Peloton will invest $100 million to counter delays in delivery

Peloton will invest $ 100 million to tackle delivery delays

Business News: Peloton will invest $100 million to counter delays in delivery.

Peloton has seen a surge in popularity over the past year, as the pandemic has forced people to give up on the gym and train at home. Unfortunately, the company struggled to meet the sudden influx of demand, and huge delivery delays mean customers have to wait longer than usual for their bikes and treadmills. Now, in a post on the company’s website, Peloton co-founder and CEO John Foley has detailed how the exercise equipment manufacturer plans to address the problem.

For starters, Peloton is spending $ 100 million to ship Bike and Tread machines from overseas production facilities via air freight and expedited shipping in the first half of the year.

Foley says it’s ten times the normal cost of transportation and delivery per bike and tread, but the company is making the investment “to make all of its customers good.” The CEO also said Peloton has six times the production capacity compared to last year, but the company plans to further expand manufacturing in the United States in the coming quarters.

As you may recall, the company acquired fitness equipment maker Precor for $ 420 million late last year. This gives the company access to Precor’s manufacturing space in North Carolina and Washington, which will ultimately be used to make Peloton products. Production in the United States would also solve another problem Foley mentioned in his post, namely congestion at the ports in Los Angeles and Long Beach, which caused a delay for all goods entering the United States. “Bicycles, Peloton’s shoes and accessories were held multiple times at the port five times longer than normal, “he wrote.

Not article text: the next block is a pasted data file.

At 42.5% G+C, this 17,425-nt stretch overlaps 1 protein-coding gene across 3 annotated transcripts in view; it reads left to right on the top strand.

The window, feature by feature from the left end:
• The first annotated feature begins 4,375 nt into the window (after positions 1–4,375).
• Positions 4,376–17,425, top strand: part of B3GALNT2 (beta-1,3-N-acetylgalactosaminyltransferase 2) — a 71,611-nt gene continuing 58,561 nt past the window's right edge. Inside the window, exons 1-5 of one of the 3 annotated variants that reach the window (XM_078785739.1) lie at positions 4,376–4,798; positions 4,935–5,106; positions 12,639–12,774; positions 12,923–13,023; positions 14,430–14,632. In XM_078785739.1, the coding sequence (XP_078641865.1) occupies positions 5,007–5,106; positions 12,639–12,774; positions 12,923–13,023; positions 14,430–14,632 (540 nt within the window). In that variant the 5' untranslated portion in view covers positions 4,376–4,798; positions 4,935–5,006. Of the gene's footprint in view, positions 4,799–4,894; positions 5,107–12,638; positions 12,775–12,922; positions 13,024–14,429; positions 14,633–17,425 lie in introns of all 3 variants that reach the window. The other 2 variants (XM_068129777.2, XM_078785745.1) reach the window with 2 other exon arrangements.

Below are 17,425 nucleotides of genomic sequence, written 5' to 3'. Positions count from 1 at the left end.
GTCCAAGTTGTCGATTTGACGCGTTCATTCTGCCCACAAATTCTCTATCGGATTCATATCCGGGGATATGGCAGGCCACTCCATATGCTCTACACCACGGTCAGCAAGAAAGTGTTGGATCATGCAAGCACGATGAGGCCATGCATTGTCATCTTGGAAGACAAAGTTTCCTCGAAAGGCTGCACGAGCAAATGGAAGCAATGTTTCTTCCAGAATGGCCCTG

According to the Wall Street Journal, Peloton’s sales more than doubled in its most recent earnings period, while subscriptions to its online training classes grew 134%. As a result, the company made a profit for the third consecutive quarter, with a net profit of $ 63.6 million.

However, many customers who have purchased Peloton products since last year have experienced longer delivery times and some have even picked up their shipments on the day their equipment is due to arrive. Some customers have been given new delivery dates that are still months away. WSJ has also seen cases where people have been funding Peloton equipment for months but have not yet received the order. It remains to be seen whether the significant investment in air cargo and the other steps Peloton is taking will be enough to solve the delivery problems.